Potential Impact of Inflation Reduction Act on Biosimilars

Several provisions in the law are designed to protect and foster the biosimilar market. But some representatives of the sector see CMS drug price negotiation as a threat to profit margins.

It’s an open question whether the Inflation Reduction Act (IRA) will be good or bad for biosimilars.

Associations of manufacturers who produce both reference drugs and biosimilars contend that allowing CMS to negotiate reference drug prices for the Medicare program could undermine prices that biosimilar manufacturers count on to earn a return on their investment.

But backer of the legislation, which President Joe Biden signed into law on Aug. 16, say that biosimilar market will be well protected and even fostered. They point to the provisions that are designed to incentivize doctors to prescribe biosimilars by paying them an add-on fee of 8% of the average sales price (ASP) of the reference drug in addition to the cost of the biosimilar, a 2-percentage point increase from the current 6% add-on. The change becomes effective October 1, 2022.

Also, CMS doesn’t have free rein to negotiate drug prices. The IRA limits negotiation to drugs for which there are no biosimilars currently on the market and none expected to come on the market in the next two years

Furthemore if manufacturers of reference drugs manage to delay biosimilar entry beyond that two-year window, they won’t be allowed to delay price negotiations and they may have to pay money back to Medicare.

These provisions of the IRA are intended to ensure that biosimilars work their free-market magic by competing on price with expensive biologics.

Based on the terms of the IRA, Humira (adalimumab), a drug for rheumatoid arthritis and other autoimmune diseases, will not see forced negotiation with Medicare because biosimilars are anticipated to reach market starting about three and a half months from now, in January of next year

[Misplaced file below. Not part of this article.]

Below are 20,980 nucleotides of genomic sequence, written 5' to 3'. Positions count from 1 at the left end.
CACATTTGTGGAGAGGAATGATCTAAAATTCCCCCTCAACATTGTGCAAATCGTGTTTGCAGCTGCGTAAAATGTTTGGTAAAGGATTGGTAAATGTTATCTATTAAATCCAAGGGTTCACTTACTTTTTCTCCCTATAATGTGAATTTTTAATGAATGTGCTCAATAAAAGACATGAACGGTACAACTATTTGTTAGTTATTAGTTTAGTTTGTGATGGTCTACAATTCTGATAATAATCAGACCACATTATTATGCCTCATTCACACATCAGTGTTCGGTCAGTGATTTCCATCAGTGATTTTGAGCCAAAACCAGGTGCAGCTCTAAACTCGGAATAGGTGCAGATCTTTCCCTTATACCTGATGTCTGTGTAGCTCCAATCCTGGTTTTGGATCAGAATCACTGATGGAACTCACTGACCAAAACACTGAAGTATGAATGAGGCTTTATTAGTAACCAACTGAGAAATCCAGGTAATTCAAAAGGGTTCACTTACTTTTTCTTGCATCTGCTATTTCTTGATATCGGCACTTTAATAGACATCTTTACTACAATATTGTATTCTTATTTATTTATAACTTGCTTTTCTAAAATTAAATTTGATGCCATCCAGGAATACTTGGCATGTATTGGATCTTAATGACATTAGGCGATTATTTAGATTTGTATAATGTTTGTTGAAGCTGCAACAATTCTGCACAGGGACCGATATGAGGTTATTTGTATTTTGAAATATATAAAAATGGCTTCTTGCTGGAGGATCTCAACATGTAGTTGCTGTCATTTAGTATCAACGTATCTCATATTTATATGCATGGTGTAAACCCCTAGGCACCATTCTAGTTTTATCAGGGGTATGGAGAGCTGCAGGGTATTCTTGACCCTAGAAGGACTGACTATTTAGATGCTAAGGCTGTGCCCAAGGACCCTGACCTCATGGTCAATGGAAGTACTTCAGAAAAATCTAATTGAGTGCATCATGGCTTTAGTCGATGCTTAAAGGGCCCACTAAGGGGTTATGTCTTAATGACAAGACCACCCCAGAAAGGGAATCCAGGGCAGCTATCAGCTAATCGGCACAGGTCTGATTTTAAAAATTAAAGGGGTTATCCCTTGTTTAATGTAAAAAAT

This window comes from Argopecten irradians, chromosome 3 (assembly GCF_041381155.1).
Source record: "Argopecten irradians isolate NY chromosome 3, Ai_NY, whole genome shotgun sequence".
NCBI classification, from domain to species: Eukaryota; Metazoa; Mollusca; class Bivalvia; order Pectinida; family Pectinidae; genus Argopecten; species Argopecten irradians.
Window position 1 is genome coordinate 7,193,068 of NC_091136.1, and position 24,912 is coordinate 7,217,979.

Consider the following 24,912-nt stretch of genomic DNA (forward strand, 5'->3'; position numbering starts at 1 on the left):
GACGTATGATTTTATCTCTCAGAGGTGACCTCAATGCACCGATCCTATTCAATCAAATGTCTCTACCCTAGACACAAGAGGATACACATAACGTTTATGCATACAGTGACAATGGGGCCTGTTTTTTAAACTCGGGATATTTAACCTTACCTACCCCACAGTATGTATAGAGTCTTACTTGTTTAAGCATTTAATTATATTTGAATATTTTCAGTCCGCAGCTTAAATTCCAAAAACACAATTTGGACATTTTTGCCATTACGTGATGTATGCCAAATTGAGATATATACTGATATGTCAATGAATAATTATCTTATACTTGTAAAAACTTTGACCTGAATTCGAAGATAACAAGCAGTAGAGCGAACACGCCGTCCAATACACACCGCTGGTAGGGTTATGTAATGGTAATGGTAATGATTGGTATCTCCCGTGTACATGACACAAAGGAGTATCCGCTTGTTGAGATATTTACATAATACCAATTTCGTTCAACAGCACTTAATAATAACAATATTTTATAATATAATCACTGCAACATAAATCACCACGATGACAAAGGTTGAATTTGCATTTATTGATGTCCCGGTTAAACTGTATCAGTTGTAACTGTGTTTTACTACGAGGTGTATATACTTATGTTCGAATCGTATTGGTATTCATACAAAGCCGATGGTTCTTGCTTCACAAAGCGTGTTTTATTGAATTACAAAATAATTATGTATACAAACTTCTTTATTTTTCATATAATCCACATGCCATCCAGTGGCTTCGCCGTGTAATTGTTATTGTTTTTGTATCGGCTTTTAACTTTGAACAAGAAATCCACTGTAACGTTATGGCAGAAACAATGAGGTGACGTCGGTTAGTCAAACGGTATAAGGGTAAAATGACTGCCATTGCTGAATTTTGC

Amgen’s Enbrel (etanercept), another top-selling autoimmune product, could see Medicare price negotiation and other restrictions under the IRA. Enbrel will have had roughly 30 years of exclusivity by the time its key patents expire in 2029 and FDA-approved biosimilars can enter the US market.

Any biologics that have been on the market for at least 13 years will be subject to negotiation, starting in 2026 for Medicare Part D drugs and 2028 for Part B drugs. Enbrel is covered under Part D.

Starting in 2023, however, the IRA imposes inflation caps that could also affect Enbrel. Amgen has long faced criticism for raising the price of this drug well in excess of inflation. This also has been the case in 2022, when Amgen raised the price of Enbrel 9.4%, above the 9.1% rate of inflation. From 2019 to 2020, half of drugs reimbursed by Medicare had price increases that exceeded the rate of inflation.

The IRA will penalize manufacturers who raise the price of their drugs above the inflation rate by forcing them to rebate that excess cost.

The IRA will phase in negotiation slowly, so Medicare will go after just the top-selling drugs at first to maximize potential savings. Despite that slow pace, Medicare is anticipating savings of 25% to 65% on drugs selected for negotiation.

Eylea (aflibercept) is a top-selling Part B drug for macular degeneration that has yet to face biosimilar competition, so it could become a target for negotiation. Eylea’s 2022 estimated sales top $6 billion.

So far in the United States, there are biosimilars marketed for just nine types of biologics, so in the biologics category is wide open for reference drug negotiations.

This article originally appeared on Managed Healthcare Executive.